Typically, the procedure lasts a few hours. An IV line is inserted in the hand or arm. A urinary catheter is also inserted. Anaesthesia is administered. The type of anaesthesia (general anaesthesia, spinal block, epidural block, or regional nerve block) is determined by the anesthesiologist and the orthopaedic surgeon. Based on the type of surgical approach, the patient is appropriately positioned for easy access to the hip joint, and an incision is made. Layers of tissues are cut to access the hip joint and the damaged/diseased bone and cartilage are removed.
The head (ball) of the femur is removed, and an opening is made on the top of the femur. The stem of the ball prosthesis is then inserted with or without cement. Likewise, the prosthetic socket is inserted into the pelvic bone. A tube is placed in the hip for drainage before closing.
Layers of tissue are stitched back with dissolvable stitches, and skin is closed with surgical glue.
Moved to the recovery room, where vitals are monitored. After the anaesthesia wears off and if the vitals are stable, the patient is moved to their allocated hospital room. Pain medications are prescribed to manage the pain. Patients are encouraged to get up and move around as soon as possible post-surgery with the support of a cane, walker, or crutches (to prevent blood clots). Physical therapy/rehabilitation is recommended to regain muscle strength and a good range of motion.
Recovery period post-surgery:
During the recovery period, the patient should
- Ensure the surgical site is clean and dry
- Take medications, diet as prescribed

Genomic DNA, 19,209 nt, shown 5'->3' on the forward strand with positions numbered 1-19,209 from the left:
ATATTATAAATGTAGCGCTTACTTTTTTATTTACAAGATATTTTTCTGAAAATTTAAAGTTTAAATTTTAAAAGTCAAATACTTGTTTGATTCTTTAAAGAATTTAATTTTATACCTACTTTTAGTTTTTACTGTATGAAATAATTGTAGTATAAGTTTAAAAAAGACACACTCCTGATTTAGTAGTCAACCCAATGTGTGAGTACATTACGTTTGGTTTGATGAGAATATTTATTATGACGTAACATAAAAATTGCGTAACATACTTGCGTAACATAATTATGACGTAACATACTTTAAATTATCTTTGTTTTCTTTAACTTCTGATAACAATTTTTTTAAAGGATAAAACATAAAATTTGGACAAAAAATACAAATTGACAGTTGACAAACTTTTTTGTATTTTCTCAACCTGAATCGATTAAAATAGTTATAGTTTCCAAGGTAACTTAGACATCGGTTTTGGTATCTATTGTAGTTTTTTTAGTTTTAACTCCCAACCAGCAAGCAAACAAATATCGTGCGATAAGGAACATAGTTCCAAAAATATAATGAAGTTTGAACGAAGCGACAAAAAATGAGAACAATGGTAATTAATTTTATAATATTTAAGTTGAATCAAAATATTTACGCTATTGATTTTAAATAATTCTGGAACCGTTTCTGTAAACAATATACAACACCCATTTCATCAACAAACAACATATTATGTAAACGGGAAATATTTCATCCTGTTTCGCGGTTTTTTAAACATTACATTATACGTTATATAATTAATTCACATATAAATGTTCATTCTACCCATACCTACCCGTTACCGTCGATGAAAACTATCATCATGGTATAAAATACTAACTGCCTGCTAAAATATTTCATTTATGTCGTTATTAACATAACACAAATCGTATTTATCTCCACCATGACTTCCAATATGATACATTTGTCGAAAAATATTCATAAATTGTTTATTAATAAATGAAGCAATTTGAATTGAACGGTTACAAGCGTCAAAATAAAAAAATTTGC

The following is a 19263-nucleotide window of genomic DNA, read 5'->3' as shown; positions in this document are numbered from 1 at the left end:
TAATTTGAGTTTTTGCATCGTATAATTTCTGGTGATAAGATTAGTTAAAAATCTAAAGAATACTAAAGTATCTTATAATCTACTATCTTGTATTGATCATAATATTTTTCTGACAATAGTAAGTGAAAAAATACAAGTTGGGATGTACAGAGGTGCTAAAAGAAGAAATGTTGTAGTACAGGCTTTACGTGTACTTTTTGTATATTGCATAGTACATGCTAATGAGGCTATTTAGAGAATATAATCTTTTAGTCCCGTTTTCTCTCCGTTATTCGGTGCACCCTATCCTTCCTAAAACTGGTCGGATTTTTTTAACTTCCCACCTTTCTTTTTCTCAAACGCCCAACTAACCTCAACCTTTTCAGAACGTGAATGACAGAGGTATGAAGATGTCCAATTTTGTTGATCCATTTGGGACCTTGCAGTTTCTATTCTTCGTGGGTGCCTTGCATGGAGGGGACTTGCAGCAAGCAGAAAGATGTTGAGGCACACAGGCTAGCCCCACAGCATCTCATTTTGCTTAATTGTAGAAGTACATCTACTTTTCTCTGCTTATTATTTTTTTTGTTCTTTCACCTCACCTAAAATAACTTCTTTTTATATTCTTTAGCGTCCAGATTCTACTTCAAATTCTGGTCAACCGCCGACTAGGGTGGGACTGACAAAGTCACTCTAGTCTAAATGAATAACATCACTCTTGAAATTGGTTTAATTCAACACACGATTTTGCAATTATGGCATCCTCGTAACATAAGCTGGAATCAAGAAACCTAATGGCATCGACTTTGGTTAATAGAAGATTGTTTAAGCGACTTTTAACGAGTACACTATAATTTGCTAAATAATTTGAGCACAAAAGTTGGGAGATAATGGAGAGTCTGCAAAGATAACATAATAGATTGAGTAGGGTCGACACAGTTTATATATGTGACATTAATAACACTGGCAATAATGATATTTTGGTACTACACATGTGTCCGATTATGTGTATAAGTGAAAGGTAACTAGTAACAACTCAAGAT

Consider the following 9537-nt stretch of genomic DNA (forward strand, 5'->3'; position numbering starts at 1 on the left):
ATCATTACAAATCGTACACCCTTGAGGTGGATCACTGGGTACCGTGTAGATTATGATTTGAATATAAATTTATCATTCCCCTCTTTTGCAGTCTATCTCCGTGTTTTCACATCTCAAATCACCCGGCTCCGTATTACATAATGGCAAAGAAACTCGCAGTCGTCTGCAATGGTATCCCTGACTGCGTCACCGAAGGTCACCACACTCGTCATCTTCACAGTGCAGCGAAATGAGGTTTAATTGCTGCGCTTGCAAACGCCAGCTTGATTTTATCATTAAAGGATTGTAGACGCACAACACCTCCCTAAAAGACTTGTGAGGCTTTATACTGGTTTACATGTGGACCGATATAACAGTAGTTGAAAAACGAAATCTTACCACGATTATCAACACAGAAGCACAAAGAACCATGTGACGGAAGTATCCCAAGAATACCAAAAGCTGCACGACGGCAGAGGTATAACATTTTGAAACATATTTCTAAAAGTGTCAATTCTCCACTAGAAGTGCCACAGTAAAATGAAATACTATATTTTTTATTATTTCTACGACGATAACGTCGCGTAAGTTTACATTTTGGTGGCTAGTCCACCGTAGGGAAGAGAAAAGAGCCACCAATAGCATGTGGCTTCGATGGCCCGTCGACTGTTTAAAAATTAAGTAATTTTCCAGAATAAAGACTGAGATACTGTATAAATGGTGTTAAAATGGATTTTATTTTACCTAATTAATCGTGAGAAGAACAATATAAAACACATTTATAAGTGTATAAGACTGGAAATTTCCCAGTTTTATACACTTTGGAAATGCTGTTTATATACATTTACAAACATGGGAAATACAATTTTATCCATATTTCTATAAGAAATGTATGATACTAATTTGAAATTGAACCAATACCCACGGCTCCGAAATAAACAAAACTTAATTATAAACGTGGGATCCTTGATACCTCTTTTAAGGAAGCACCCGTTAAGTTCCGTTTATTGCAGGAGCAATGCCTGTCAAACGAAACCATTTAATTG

- Attend physical therapy and do home exercises
- Elevate the leg and use ice to control the swelling
- Driving after full recovery noted as per the doctor
Risks & Complications
Risks associated with Hip Replacement:
- Blood clots: Can be prevented by - moving early post-surgery, taking blood-thinning medications, applying pressure by wearing elastic compression stocking or inflatable air sleeves
- Infections: Most often treatable by antibiotics. However, a significant disease near the implanted prosthesis may require removing and replacing the prosthesis
- Fracture: May heal on their own or may need to be stabilized with wires, screws or metal plate
- Dislocation: You may be fitted with a brace to ensure the hip stays in the correct position
- Leg Length changes: Post muscle strengthening, this may not be noticeable
- Nerve damage: Occurs rarely.
- Loosening of the prosthetic joint may occur for not being solidly fixed over the bone, or this may happen over a while. However, with better prosthetics, this is rare.
Questions To Ask Your Doctor Regarding Hip Replacement Surgery
Although the below questions have a generalized answer, every patient and their condition is different. Make sure you ask your doctor the following
- Expected time until full range of leg movement (generally it takes up to 2 years)
- How long will the hip implant last effectively (generally, it is 10-20 years, but some may last longer)
- How long is physical therapy expected to last?
- When can one resume driving? (generally, it is six weeks post-surgery)
- How long will the hospital stay be? (generally, it is 2-3 days)